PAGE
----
Alton Evening Telegraph from Alton, Illinois on July 8, 1963 · Page 15
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July 8, 1963

Alton Evening Telegraph from Alton, Illinois · Page 15

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Alton, Illinois
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Monday, July 8, 1963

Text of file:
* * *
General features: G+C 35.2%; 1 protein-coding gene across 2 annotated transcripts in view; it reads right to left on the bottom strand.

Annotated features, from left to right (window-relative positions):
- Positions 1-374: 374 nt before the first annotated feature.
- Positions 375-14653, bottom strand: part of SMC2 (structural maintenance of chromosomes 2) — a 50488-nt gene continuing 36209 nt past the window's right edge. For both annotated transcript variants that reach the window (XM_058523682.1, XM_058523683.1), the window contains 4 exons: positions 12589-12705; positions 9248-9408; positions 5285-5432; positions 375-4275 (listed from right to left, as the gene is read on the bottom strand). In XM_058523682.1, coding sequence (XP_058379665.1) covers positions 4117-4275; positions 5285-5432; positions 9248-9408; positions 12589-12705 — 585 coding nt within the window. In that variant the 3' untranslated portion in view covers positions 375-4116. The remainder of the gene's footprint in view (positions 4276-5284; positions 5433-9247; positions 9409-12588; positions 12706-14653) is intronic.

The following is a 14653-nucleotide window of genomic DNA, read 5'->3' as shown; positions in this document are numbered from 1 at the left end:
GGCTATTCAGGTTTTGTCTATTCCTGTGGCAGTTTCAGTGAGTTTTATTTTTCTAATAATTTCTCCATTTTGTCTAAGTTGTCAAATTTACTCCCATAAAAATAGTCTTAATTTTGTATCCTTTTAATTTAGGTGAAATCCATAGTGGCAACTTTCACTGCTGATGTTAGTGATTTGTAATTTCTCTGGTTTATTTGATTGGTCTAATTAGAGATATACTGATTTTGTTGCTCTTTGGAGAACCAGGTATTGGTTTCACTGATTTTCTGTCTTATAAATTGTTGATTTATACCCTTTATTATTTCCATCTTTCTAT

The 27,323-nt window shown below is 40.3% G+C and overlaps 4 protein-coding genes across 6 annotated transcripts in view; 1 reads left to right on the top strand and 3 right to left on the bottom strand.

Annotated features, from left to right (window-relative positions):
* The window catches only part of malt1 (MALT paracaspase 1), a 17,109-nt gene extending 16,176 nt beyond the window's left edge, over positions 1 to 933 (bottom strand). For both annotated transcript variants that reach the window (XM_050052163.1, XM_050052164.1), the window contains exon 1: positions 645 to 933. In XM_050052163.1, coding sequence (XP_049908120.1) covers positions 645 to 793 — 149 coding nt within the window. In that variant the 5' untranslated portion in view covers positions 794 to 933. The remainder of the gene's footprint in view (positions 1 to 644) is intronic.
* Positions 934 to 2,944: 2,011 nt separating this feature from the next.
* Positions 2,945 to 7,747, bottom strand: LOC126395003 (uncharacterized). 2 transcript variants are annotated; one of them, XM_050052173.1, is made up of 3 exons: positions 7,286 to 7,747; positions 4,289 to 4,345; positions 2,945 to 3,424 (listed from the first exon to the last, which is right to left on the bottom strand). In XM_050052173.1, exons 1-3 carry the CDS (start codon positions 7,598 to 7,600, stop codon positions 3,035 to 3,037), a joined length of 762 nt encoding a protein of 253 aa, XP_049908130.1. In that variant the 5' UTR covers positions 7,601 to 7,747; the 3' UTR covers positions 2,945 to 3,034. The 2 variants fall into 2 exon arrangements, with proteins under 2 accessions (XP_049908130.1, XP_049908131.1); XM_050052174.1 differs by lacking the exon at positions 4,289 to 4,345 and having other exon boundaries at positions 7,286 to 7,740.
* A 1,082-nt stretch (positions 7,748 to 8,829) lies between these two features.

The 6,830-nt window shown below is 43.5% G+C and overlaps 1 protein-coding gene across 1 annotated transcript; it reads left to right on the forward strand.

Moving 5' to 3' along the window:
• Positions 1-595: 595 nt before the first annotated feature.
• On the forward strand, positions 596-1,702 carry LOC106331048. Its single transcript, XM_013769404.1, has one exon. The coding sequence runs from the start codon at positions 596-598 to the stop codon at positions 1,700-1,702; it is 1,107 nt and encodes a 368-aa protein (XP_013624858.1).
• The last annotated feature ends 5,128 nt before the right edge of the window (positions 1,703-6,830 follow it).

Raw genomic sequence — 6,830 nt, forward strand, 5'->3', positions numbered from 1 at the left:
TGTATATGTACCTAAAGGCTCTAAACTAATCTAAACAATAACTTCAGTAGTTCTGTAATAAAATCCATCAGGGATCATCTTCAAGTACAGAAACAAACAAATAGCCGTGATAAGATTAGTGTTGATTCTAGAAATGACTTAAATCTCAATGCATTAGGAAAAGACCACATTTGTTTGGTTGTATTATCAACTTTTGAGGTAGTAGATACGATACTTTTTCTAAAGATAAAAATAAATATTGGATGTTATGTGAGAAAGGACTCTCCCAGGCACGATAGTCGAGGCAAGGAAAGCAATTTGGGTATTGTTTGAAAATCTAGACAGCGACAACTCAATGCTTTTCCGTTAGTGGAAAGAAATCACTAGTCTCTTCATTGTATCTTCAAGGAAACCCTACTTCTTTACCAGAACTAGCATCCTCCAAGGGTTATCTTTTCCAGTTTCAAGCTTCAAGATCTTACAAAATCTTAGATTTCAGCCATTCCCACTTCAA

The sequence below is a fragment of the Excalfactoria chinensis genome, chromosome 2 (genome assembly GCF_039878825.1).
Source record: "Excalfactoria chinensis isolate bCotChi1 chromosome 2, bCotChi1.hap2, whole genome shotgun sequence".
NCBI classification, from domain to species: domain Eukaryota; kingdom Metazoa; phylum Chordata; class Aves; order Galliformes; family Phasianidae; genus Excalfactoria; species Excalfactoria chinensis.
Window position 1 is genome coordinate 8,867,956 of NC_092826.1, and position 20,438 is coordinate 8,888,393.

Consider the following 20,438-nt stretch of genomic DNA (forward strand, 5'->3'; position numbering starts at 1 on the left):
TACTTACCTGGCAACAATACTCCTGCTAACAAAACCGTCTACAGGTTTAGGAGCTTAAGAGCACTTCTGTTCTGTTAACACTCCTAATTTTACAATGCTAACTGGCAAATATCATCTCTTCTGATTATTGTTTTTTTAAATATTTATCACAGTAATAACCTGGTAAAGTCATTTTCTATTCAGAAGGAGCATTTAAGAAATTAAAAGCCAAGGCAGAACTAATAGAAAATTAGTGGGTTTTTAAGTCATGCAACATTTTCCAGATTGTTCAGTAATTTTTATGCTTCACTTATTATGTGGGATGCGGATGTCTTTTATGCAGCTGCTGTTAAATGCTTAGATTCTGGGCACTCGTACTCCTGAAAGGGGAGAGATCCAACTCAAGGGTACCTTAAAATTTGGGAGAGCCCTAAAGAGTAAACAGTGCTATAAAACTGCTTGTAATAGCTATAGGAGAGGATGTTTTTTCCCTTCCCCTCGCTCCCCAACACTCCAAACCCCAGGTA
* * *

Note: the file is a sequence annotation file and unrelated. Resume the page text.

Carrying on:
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MONDAY, JULY S, 1D03 ALTON EVENING TELEGRAPH titttt Outdanrs with Harold Urn-Hi txsiitiertmck Cnfp More Information on the scale- less carp caught by A. .1. Vfro- mnn of East Alton and reported In this column last Friday was received from a reader who prefers anonymity. The render quoted from an article on carp written by 3, T, Bodo of the Missouri Conservation Commission. In 1887 the U.S. Fish Commission arranged to get 227 mirror or leatherback carp, which nre virtually scaleless, and also 18 scale specie carp for brood stock. It is possible (he carp taken by Vroman is a defendant of those leatherback carp. Bode said in his article that carp have been cultured and developed by persons all through history. Various species of carp nre ideal for certain purposes especially in Europe. Some species are Ideal for pickling while others are better for baking and frying. It is for this reason that Iho various species brought different prices on the market. Many persons know Hint filets of carp run through a cube steak machine and then deep fried arc most delicious. Vroman reported that the leatherback carp, as we now call the scaleless fish he caught, didn't have any small bones such as the scale carp taken in a r e a waters. Although the reader who identified the fish said that he has caught hundreds of carp, he nor this writer had never seen that species before. Hourly Lost «!« Catfish Thursday morning Roger and his soil, Ro^lo n, Rte. 1, Alton, went fishing in a private lake nearby and almost had a story about' the biggest fish getting away. Lorts hooked a big fish and something went wrong with Milton Road Barbershop 1124 MILTON ROAD Next Door lo Camp Electric Specializing in Flat Top And All Styles of Haircuts Children Welcome BILL WOOTEN, Prop. ARROW SPORTSHIRTS WOOD RIVER - ZOYSIA SOD AND PLUGS For a Beautiful Lawn NOW AVAILABLE AT Home Nursery D'Adrlnn Gardens, Godfrey — Phone 4B6-1238 9lh & Edwnrdsvllle Rd., Wood River — Phone 254-7841 his fishing reel. It wouldn't wind n the line. He handed the rod lo his son and pulled the line In by hand but It broke just as the furious fish got to shore. However, Lorts was able to put his foot on the cattish which measured 23 inches In length and weighed an estimated six pounds or more. Me and his son also landed other catfish, bass and perch. nest Units When it conies to various live iind artificial balls for fish, an angler can be mosl confused especially if lie has dozens a n d do/ens of lures In his lackle box. II lakes a lol of lime lo tosl and try each lure al a fishing spol. The other evening we tried casting for awhile In Carllnville Lake with Dr. 15(1 Kodcky, Godfrey. He was sold on one lure and stuck to II but didn't get a strike. We tried a half a dozen lures or more in the time we had but ulso didn't gel a strike. We have hiul a trolline for years and have tried numerous bails ranging from worms, cul bait, crawdads, shrimp, doughballs, bacon and so on. But recently we sel a trolline one evening in a small hike or pond near Pleasant Hill using pork liver for bait. Imposing List The liver produced the most fish, all catfish, than we had ever taken off the trot.line before. Our group included Wade Gcrgeii and sons, I'nul and Bob, Wood River, and this writer's son, Harold Jr. The boys were even more excited over the Irollino production than us adults. Ironically hand line fishing failed to produce any fish a I all. If you aren't confused about lures, here arc some baits used by fishermen throughout the stale this past week to score many fish as reported by the Illinois Conservation Department. They include worms, minnows, red worms, crawfish, catfish bait, golden roaches, stink bail, soft shells, shrimp, nighl crawlers, dough bail, plugs, poppers, plastic worms, crickets, bucktails, spinners, flies, and pork rind. Now what is your choice? Or better yet, what do you think is a fish's choice? FIGHT RESULTS By TUB ASSOCIATED PRESS NEW YORK—Caspar Ortega, 150, Mexico, outpointed Billy Bello, 151, New York, 10. SAN JUAN, Puerto Rico—Gil Diaz, 149, New York, outpoinled Kid Tough, 148, St. Croix, 10. WEST BERLIN, Germany — Karl Mildenberger, 174, Berlin, outpointed Wayne Bethea, 184, New York, 10. OSAKA, Japan—Tsuyoshi Nakamura, 109%, Japan, outpoinled Chartchai Laemfapha, 109%, Thailand, 12. Nakmura won Orient flyweight title. Palmer favored In British Open LYTHAM AND ST. ANNES England (AP)—Arnold Palmer Ihe Midas of golf, put his driver In order himself today for the British Open golf championship opening Wednesday. The Lalrobe, Pa. champion, in search of his third straight Brills) Open title, found his driver was 'soggy" in the head and he speir most of Sunday curing it. He took the club apart. He pu it together and injected some cement. Then he stuck it In drying cabinet. The driver may produce for Palmer not only the British Open crown. If he wins the 72-hole medal play tourney that ends Friday, he automatically quail fies for the $50,000 World Series golf at Akron, Ohio. The world play brings togethe the winners of the U.S. Open, tin U.S. Masters, the British Open and Ihe U.S. PGA. Jack Nicklaus of Columbus Chrysler • Plymouth • Valiant Ise/ore you invest in any new car, investigate our trade-in allowances and service after the RATHGEB BROS. BRIGHTON DIAL FR 2-3346 FOR EVENING APPOINTMENT NOTICE I am no longer associated with Cliff's Service Station at Washington and Salu Sts. I invite all of my customers to see me for their towing and repair needs at... GUFF'S TOWING AND REPAIR 21)1) EAST WLM ST., ALTON CLIFFORD MARTIN FOR CASH UP $5OOO more VISIT OR PHONE THE ASSOCIATES Ohio, has won the Masters am Julius Boros the U.S. Open. Palmer has had one round on Iho 6,747-yard, par 70 course anc shot a 69. He said ho would ton the layout again today and Tues day. Odds on Palmer lo win hcr< were placed at 2-1, a remarkably short price in a field of this size Nicklaus, at 7-1, was his ncarei problem. Oilier American rival included Doug Sanders and Ph: Rodgers. LA Leads In Standings, Nothing Else LOS ANGELES (AP) — Give; nothing to go on but the lates weekly statistics, you could prob ably develop a first-rate case o tongue fatigue without convincin, anybody the Los Angeles Dodger should be higher than fourth o fiflh in the Nalional League stand ings today. The statistics show: 1. That Los Angeles, as of las weekend, ranked eighth in Nl team fielding. 2. That the Dodgers wer° secom in team balling—but that the were nearly 30 points back of Ih league's best hitting team, St Louis. 3. Thai the Dodgers were fift in scoring, 79 runs behind th leader. 4. That the Dodgers wore tie with the punchless New Yor Mets for eighth place in teai home runs. The Dodgers had h 49 homers—only 48 fewer than th San Francisco Giants. 5. That only two Dodger pitch ers were among the first 20 in th league in earned-run average. What it boils down to is lha the Dodgers are leading the Na tional League in practicall nolhing—unless you want to cour the standings. There they an Ihree games in front. After the Dodgers beat Cincinnati 4-0 and 3-1 Sunday, Iheir pitching staff had a remarkable earned-run average of 2.82. In their last eight games, Dodger pitchers have allowed only a dozen runs—an average of 1% a game. They pitched four shutouts during that span and the Dodgers won seven of the eight games, although they averaged only a litlle more than three runs a game themselves. BASEBALL HEROES By THE ASSOCIATED PUESS PITCHING — Sandy 1C ufax, Dodgers, registered his second straight shutout and eighth of the season, and became first 14-game winner in majors with 4-0 victory over Cincinnati. National League leading Dodgers also won the second game 3-1 for a doubleheadei sweep. BAITING — Don Zimmer, Senators, collected four hits, includ ng grand slam homer, and <noeked in seven runs as Wash- ngton extended its winning string lo seven games by beating the Los Angeles Angels twice, 7-3 and 6-4 Hart Injured, Dark Calls It a Disgrace SAN FRANCISCO (AP) - Jltn-j my Hart looked great at the plate n his major league baseball de- iiil Sunday, yet his 1963 career tvlth the San Francisco Giants may have ended the day it started— victim of an errant pilch from Bob Gibson. "A disgrace," Manager Alvin 3ark said after • X-rays showed Hart suffered a fractured shoulder blade when hit by a Gibson pilch. "An accident," the St. Louis Cardinals' right-hander main- lained. Called up from Tacoma in the Pacific Coast League on Saltir- day, Hart saw his first action Sunday in the first game of a double- leader. He had two singles and tsvo walks in seven balling ap- icarancos as the Giants edged the Cards 4-3 in 15 Innings. In the second inning of the second game, the rookie third-baseman tried to duck away from the pitch thai hit his left shoulder. Ernie Bowman, the next hitter, tiad to back away from a pitch ind when Gibson came to bat in the top of the third, the Giants' Juan Marichal whistled a pitch past his hand. Plate umpire Al Barlick charged to the mound with a warning (hat brings an automatic $50 fine. It also brought Dark from the dugout to protest. After the game in which Gib son hurled a 5-0 shutout, he said "I think Marichal was throwing at me. If I had been throwing a the kid, he would have been justi fied. I wasn't. They told rne Har had hit pitches to the outside o (lie plate and I was trying to throw him close." Dark refused to discuss ihe mat Inr after the game, except lorm the injury was a disgrace Afler Dr. E. C. Sailer estimated Hart would be out for weeks, the manager added, "I don't see how he can play the res! of the year." St. Louis Manager Johnny Kcane said "I don't think Gibson threw at him. He doesn't even know Hart. I do think Marichal threw at Gibson in retaliation," During spring training, Dark said his hurlers would throw at pitchers who deck Giant baiters. Cubs Blow Chance In 9th, Lose 3-2 Over Counter Stock Issues Show Gains % SAM DAWSON Al* Business News Analyst NEW YORK (AP)—The biggest stock market of them all has taken its full share of lumps in the last year but today finds at least one reason to crow. The National Security Traders Association says leading stocks on the over-the- counter market have been recovering recently at a faster rate than the popular averages of stocks listed on the exchanges. It was the OTC market that saw some of Hie most spectacular rises in the speculative stock spheres of 19(51—and some of the most disastrous (and sometimes scandalous) dips in the first half of 1%2. The fastest climbs and dizziest drops often came in fledgling issues, the kind that aren't listed on the nation's stock exchanges but are tried out over the counter. It was the OTC that drew much fire of the Securities & Exchange Commission when it asked Congress last month for new powers over slock trading, the persons who sell them, the companies involved and especially the now issues. Lag In/o Officcf Ptomnlcd In the Military A 20-year Air Force career go 10 weeks of training at Bain man, Ool Willis L. llelninntolpr, with his wife and children, is moving to Hawaii where he will take over the. duties of Senior Information Officer for the Chief of Staff of the Pacific area. CHICAGO (AP)-The All-Star break marks the halfway point in he major league baseball races and both the Chicago Cubs and Chicago White Sox are holding :heir own in their respective leagues. The Cubs have been baseball's biggest surprise and despite their loss to Philadelphia Sunday, they remain very much in the National League race with an excellent chance for a first division finish. The Cubs have a 45-37 record at present. Last year after 82 games they were 30-52 and went on to finish ninth. The big reason for their success has been pitching. Last year at this time their staff had a 4.9 earned run average. Now it is 2.97, lowest in the majors. They had a chance to d?feat the Phillies in tha ninth inning Sunday when they loaded the bases with one out on three walks but Dallas Green came in and struck out both Ellis Burton and Merritt Ranew to end the game, Their inspired play also has the crowds coming. They drew 18,277 Sunday to boost their season total to 492,210 or 171,334 ahead of last year. The Chicago White Sox finally won a game at Boston but had to go 12 innings for a 4-1 victory. The triumph lifted them into second place, five games behind the New York Yankees. Mike Hershberger singled home the winning run in the 12th inning and Nellie Fox doubled home a pair of insurance runs while Juan Pixarro picked up his llth victory in 15 decisions in relief. The fact that the Sox a couple of weeks ago were battling the Yankees for the lead only to suffer a slump is disappointing to their fans. But so far the Sox have been the only team to threaten the Yankees at all. Before the season started, the Sox were generally picked to finish fourth or even fifth behind New York, Detroit, Minnesota and possibly Baltimore. Where they eventually finish has nothing to do with the fact that they have played better bsll than expected during the first half of the season. After the All-Star game the Sox come home to open a three-game series with Detroit. The Cubs go to Cincinnati for a five-game series with the Reds. Miss Bardahl WinsGoldCup DETROIT (AP)— The green and lack colors of Miss Bardahl fly s Gold Cup speedboat racing welcome money at THB ASSOCIATES . . . for *nv worthy m{rp««. . .ban- debt wmwliaatkm, clothes or travel. need • amaU loan *> ^e on over untfl oar courteous, helpful people, for (jg to $3OOO or row* CAIH YOU MCtlVI 200 100 MO 11 mot- !».»* 41.09 757iT Hi***. JLL2 14.14 12.11 yew 11.61 TTTiT 27.32 CAIH YOU eecfivi J3000 3600 * 4000' 1000 6000 MQNTHIY rAYMfNTf 1« M9». I 67.23 100.14 134:44 161.09 41 m»». f 93.34 10.00 106.67 133.13 69*ip». S 49.00 67.90 '"W.OO 11J.SO 139.00 ASSOCIATES A AS_SOCliS M>AN 7£^\ WI *J£ W spwiPANY Mm& w* ALTON; 1828 East Broadway Phent; HO 8-8715 WOOD' WYP« 68 & FtWIM* St. Pfconw CL 4*3879 «•*«» * *gpg£E^JK3& S&2K5& **** * KLUMP BOAT& MOTOR 1319 Milton Rd. HO 6-6541 Boats & Motors PISHING TACKLE Select from (he best names I LEWS 20 styles & patterns Including the newest •'Dart" & Spikes GREENFIELD'S 309 Belle St. plUI TO FLY 110 WALSTOH 4 " t " B ' PRESCRIPTION SERVICE PHONE DU 4-5001 BETHALTO I RICO) IJlSL By THE ASSOCIATED PRESS National League Balling (200 at bats)—T. Dav, Los Angeles, .327; Groal, St. ouis, .326. Runs — H. Araon, Milwaukee, nd While, St. Louis, 62. Runs balled in—H. Aaron, Mil- •aukee, 63; Sanlo, Chicago, and Vhite, St. Louis, 60. Hits—Groat and White, St. Lous, 111. Doubles—Groat, St. Louis, 23; avier, St, Louis, 22. Triples—Pinson, Cincinnati, 12; Vhite, St. Louis, 7. Home runs—H. Aaron, Milwau- ee, 24; McCovey, San Francis o, 22. Stolen bases—Pinson and Robnson, Cincinnati, 21. Pitching (eight decisions) — •Coufax, Los Angeles, 14-3, .824; Perranoski, Los Angeles, 9-2, .818. Strikeouts—Koufax, Los Ange- es, 150; Drysdale, Los Angeles 38. American League Batting (200 at bats)—Yastr- zemski, Boston, .334; Wagner, Los Angeles, .330. Runs—Allison, Minnesota, 58; <aline, Detroit, 52. Runs batted in—Wagner, Los Angeles, 59; Allison, Minnesota 7. Hits — Malzone, Boston, 104; Vagner, Los Angeles, 101. Doubles—Yastrzemski, Boston and Versalles, Minnesota, 22. Triples — Hinton, Washington 0; Versalles, Minnesola, 7. Home runs—Allison, Minnesola 21; Wagner, Los Angeles, 20. Stolen bases — Aparicio, Balti more, 23; Wood, Detroit, and Hin on, Washington, 17. Pitching (Eight decisions)—Rad atz, Boston, 8-1, .889; Ford, New York, 13-3, .813. Strikeouts r- Bunnlng, Detroit 117; Pizarro, Chicago, 110. WILLS WAS FAST AT 18 WASHINGTON, D, C. (W) Dodger shortstop Maury Will was so fast at age 12, the play ground director sent lum horn for his birth certificate, recall Mrs. Guy D, Wills, mother of th new base stealing champion. "At playground track roeel they used to say 'Maury Will first, Donny Wills second an Bobby Wills third," says Mr: Wills, the mother of 12 chjldre and wife of a southeast Washing ton minister. Maury lives in Spokane with h! wife and live children, nampion for 1963. The Seattle boat driven by Ron flusson, former Akron, Ohio, lectrical contractor, won the onors Sunday by leaving her avored Seattle companion, de- ending champion Miss Thriftway, ar to the rear. A crowd estimaled at 185,000 atched Ihe dramalic bailie on ne Detroit River as Miss Bardahl eat out a field of 12 of the na- ion's highest-powered unlimited ydroplanes. The outcome of the seven 15- mile heats denied driver Bill Muney, handling Miss Thriftway, an istoric fifth Gold Cup victory. And in the last half of 1962, when the stock exchanges were making strong recoveries from the lows reached in June 1962, trading over the counler lagged, and so did prices of its stocks on average. While the OTC market is too large for full records of trading volume, some leading firms estimate sales to be about 20 per cent below last year. But the National Quotation Bureau, which reports on stocks actively traded over the counter, on slocks actively traded over the counter, says its industrial stock average rose 14.11 per cenl in Ihe first half of 1963. The Dow-Jones industrial index gained 8.4 per cent in the six months, and Standard & Poor's 500 listed stock average rose 9.93 per cent. The bureau says it OTC price averages "like those for listed stocks are based primarily on representative blue chip issues and are therefore comparable to leading listed stock average.;." Stocks listed on the exchanges are also sold over the counter, but most of the business is in unlisted issues (estimated as high as 50,000). The exchanges are called auction markets because all buy and sell orders are received there and eventually matched by the brokers. OTC is a negotiated market because sales are made by negotiation between broker-dealers, largely by private telephone, and often in different parts of the country. Some 4,600 of them belong to the National Association of Securilies Dealers, which policies the market under SEC supervision. About 5,500 individuals whose profession is trading in the OTC market belong to its industry group, the National Security Traders Association. Col Helmanloler is the son of Mr. and Mrs. W. E. Helmantoler of Wood River. HP recently graduated from thr Industrial College of the Armed Forces in Washing- Ion D.C., where he took special training for his new assignment. Until recently he IIMS been Chief of Information at the Air Training Command at Randolph Field, Texas. He graduated from Wood River High School, attended Ihe University of Illinois, and graduated summa cum laude from Boston University with a Bachelor of Science degree in the field of public relations in 1949. He also received his Master's degree from Boston University. Honors are also going to Chief Master Sergeant Cyrus P. Mosley of Alton, who has been named Ihe Outstanding Noncommissioned Officer of the year in the 2031st Communications Squadron at Sel- bridge, Md. When she finishes training she will be assigned to one of the Nnvy service .schools. Six area men have just recently completed advanced technical training and are being reassigned. They include: Airman Third Class Byron M. Seek Fertiliser ^ Application for Lignite Coat FARGO, N.D. (AP) —Scientists here nre experimenting to soe If lignite coal, found In Vast r|iinnll- ties in North tDakotn, coilld be used as fertilf/er. Dr. John Morahgnn, nn tssls- Imit professor of Soils at North Dakota State University, Sfllrl Iliere is evidence lignite's potential as a fertilizer is "great." Mornhgnn and Dr. Donnld Schnwnrtz, a university chemistry professor, began the experiments throe years ago. Thus far the experiments have shown (he nitrogen content of lignite can be sunslantially Increased by chemical treatment so that it might compete with other, awn fertilizers. Both scientists agreed it may be too expensive for use on grain fields. GODTHAAB—A $72,000 refrigeration plant is to be Installed in Greenland's largest fish fillet plant. mer Doris Hoxie-of Bethalto, accompanied her husband to Memphis, where they will make their I'lper and A-.t Lawrence YV. Wnsli-l home. iiiRton, who both completed train-1 Army MHO Jiunes \V. Kurtz re- ing at Amarillor AFB, Texas injcenlly participated in the all-Army n technical course for supply; Rifle and Pistol Matches held at fridge Air Force Base, Mich. Miss Thriftway finished last .mong the six finalists as the •eteran Muncey lost his chance o tie old-time Detroit racer Gar Vood's record of five cup triumphs. Traveling at speeds well above 00 miles per hour, though less han Miss Thriftway's 116.463 n.p.h. qualifying record, the •acers dueled in alternate rain and sunshine. Miss Bardahl finished her day vith 1,500 points to the runner-up Sale's 1,400. Tahoe Miss of Reno, Nov., driven by Chuck Thompson, vas third with 1,225. Next in order were Notre Dame of Detroit, driven by Col. Warner lardner, 845; Miss Exide, Seattle, driven by Mira Slovak, 844, and Miss Thrlftway, 823. The Cup victory was worth ;10,000 first money to Musson. He also won several hundred dollars more in lap and other prizes. HUFF HAS HIS DOUBTS ROCHESTER, N.Y. (UB) - "I jope they make it," says Sam Huff, "but it wouldn't surprise me if Paul Hornung and Alex [{arras never are permitted to return to the National Football League." Tinebacker Huff of the New York Giants was here for a sneaking appearance. "Even if both players were to hibernate a whole year I feel they would have a hard time being reinstated," adds Huff. Hornung and Karros wove suspended indefinitely for betting on games, New Rules The new rules asked by the SEC would compel all securities firms to belong to NASD or some other self-policing unit, tighten requirements for entering the business, and give SEC stricter controls over the concerns and their employes. The SEC also wants some 3,600 industrial and utility companies, banks and insurance companies, whose unlisted stocks are traded over the counter (those firms with 750 or more stockholders) to follow the same financial disclosure, proxy and insider-trading rules that apply to companies listed on exchanges. Banks and insurance companies particularly are objecting to this, preferring federal and state agencies already regulating them. Exchange officials feel that the new rules would lead many now unlisted industrial and utility firms to apply for listing—reducing by that much the size of the big OTC market. But the multitude of companies too small in assets, with too few stockholders or too low in trading volume, to meet exchange requirements probably will continue to be a mainstay of the OTC market, whatever Congress may do about stricter federal policing. And Wall Street will watch the course of prices and volume over the counter as one sign of the return of the little fellow to stock buying or of his burnt-finger dallying on the sidelines. Sgt. Mosley, who is an A i r Force flight facilities supervisor, is currently on an unusual assignment. He is attending Eastern Michigan University under the Air Forces's "Operation B o o t- strap" program, working toward a Bachelor of Science degree. Under the program, military personnel who can complete degree requirements in 12 months or less are sent to a college of then- choice. Sgt. Mosely will receive his degree in August. Sgt. Mosley is the son of James E. Mosley of Godfrey. He is married and has three children. Two other area men were given recent honors for exemplary conduct and performance of duty. Airman Second Class Thomas R. Rogers of Brighton was selected Outstanding Airman of the Month in the 851st Medical Group at Blytheville AFB, Ark. Airman Rogers is a dental specialist. He is the son of Mr. and Mrs. Leroy Rogers of Brighton, and is a graduate of Southwestern High School. i'l'c!. Gary H".V, who is the son of Mr. and Mrs. John L. Ray of Brighton, was selected soldier of the Month and Soldier of the Week at Ft. Still, Okla. He is working in the finance office at the base. Three area men were on hand to welcome President Kennedy on his recent visit to Hanau, Germany. They participated in a ma and engineer equipment. The men specialists, and who both will be transferred to Travis AFB, Calif. Piper is the son of Mr. and Mrs. Byron G. Piper of Shipman. Washington is the son of Mr. and Mrs. Willie Washington of Edwardsville. A-« Irwin L. Gnige, who is the son of Mr. and Mrs. Irvin Good- ail of Greenfield, graduated from a technical training course for jet aircraft mechanics at Amarillo Army AFB, and is being reassigned to Japan. A-3 Holier! A. Stunner, who has completed a course for weapons mechanics at Lowry AFB, Colo. Me is the son of Mr. and Mrs. Walter H. Stormer, 3420 College Ave. Terhnlcal Sergeant Paul E. Ma- who is being returned to Scott AFB, Belleville, following his graduation from the Military Air Transport Service Senior noncommissioned Officer Academy at Orlando AFB, Fla. in leadership and management. He is the son of Mr. and Mrs. Claud S. Maguire, Jerseyville. Army Pvt. William G. Morris, who has just completed a 15-week radio teletype operation course at the Southeastern Signal School, Ft. Gordon, Ga. Pvt. Morris is the son of Mr. and Mrs. Lester E. Morris, 206 E. St. Louis Ave. East Alton. Leading the list of. recent promotions in the services are Larry C. Holmes in the U. S. Army and Billy J. South, in the Air Force. Holmes, who was promoted to the rank of sergeant, is the son of Mr. and Mrs. Pleas Holmes, 2784 Johnson La. His wife, Betty Jean, .is with him at Ft. Carson, Colo. South, who was promoted to the rank of staff sergeant, is a jet aircraft mechanic in the 40th Organizational Maintenance Sqaud- ron at Forbes AFB, Kan., and is the son of Mr. and Mrs. Elmer E. South, 266 Lindenwood Ave., East Alton. Ft. Benning. Ga. Ho was one of flOO Army shooters who competed in the 43 individual and team events and team events. The winners now advance to the National Rifle and Pistol Matches at Camp Perry, Ohio, in August. Sgt. Kurtz's wife, Nellie, lives in Eldred. A career man, he entered the Army in 1945. A former Edwardsville man, lUirry I). Flnugher, received a safe driver award for driving 15,000 miles without an accident or traffic violation while assigned to the 4th Transportation Battalion in Germany. He is recent promotions in- Army Specialist Four Carl R. llokcnson, son of Mr. and Mrs. Chester L. Hokcnson, Godfrey; AS-5 Henry G. Dooloy, whose wife, Delores, lives at 7 W. Ferguson Ave., Wood River; and AS-1 Donald R. Rolllns.the son of Mrs. Flossie Rollins of Carrollton. Carolyn M. Tolbert of Alton has begun the long climb in military service. She recently enlisted in the U. S. Navy Waves, Carolyn is a 19G1 graduate of Alton Senior High School. She will under- Other clude: Jack O. Keith, who was advanced to chief machinist's mate, USN. He is the son of Mrs. Ethel F. Keith, 3100 Franor Ave., and aboard the USS Bainbridge, a nuclear powered frigate, with t h e Sixth Fleet in the Mediterranean. Robert A. Cannedy, who was promoted to chief communications technician, USN, while at the Naval Air Station, Point Mugu, Calif. He is the son of Alvin P. Cannedy of 213 Wood River Ave., East Alton. James E. Corwin at Forbes AFB, Kan., and Arnold L. Lewi* at Minot AFB, N.D., who were both advanced to airman second class. Corwin, who is the son of Mr. and Mrs. Ember S. Corwin, 1298 Yeakel St., is with the 40th Field Maintenance Squadron as a painter. Lewis, who is the son of Mr and Mrs. George D. Lewis of Edwardsville, is with the 862nd Combat Defense Squadron as an aii policeman. Russell A. Large, who was pro moled to the rank of airman at the Naval Air Technical Training Center, Memphis, Tenn. Airrnur Large is the son of Mr. and Mrs. Harold M. Large, Cottage Hills. He will take training in the aviation electronics school at the base. He enlisted in the Navy in Fab- ruary, after previously serving four years in the U.S. Marine Corps. Airman Large' s wife, the for the son of Mr. and Mrs. Perry L. Flaugher of Edwardsville. It's that time of year again when Air Force ROTC members will be moving into summer camps for their annual encampment. Three area men at Elgin AFB, Fla. are: Robert L. Shinpaugh, son of Mr. and Mrs. Roy L. Shinpaugh of 620 Grove St!, Wood Riveri who is a ;raduate of SIU with a degree in mathematics. On completion of his training he will be eligible for appointment as an Air Force second lieutenant. Cadet Joseph A. Brewer Jr., the son of Mr. and Mrs. Joseph A. Brewer Sr., 2323 Locust St., and Cadet Daniel E. Lewis, the son of Mr. and Mrs. Fred W. Lewis of Edwardsville, who will be eligible for appointment as Air Force second lieutenants upon graduation from college. Both are students at the University of Illinois. Marine Private First Class Tim C. Richards, who is the son of Mr. and Mrs. R. A. Richards, 3050 Alby St., is now serving with Company "L," First Regiment of the Marine Divisiion at Camp Pendleton, Calif. Two other area men are serv- ng aboard attack aircraft carriers. Michael L. Schobemd, seaman apprentice, USN, who is the son of Mr., and Mrs. Stephen J. Schobernd of Godfrey, is aboard the USS Franklin D. Roosevelt vith the Second Fleet in the At- antic. Larry S. Thomas, airman, USN, who is the son of Mrs. Alice M. Cramer, 247 Elm St., Roxana, is aboard the USS Hancock which is currently with the Seventh Fleet in the Far East. Bob Cousy of the Boston Celtics retired with 2018 points in 109 playoff games in the National Basketball Association. Elgin Baylor, still playing has 2015 playoff points. 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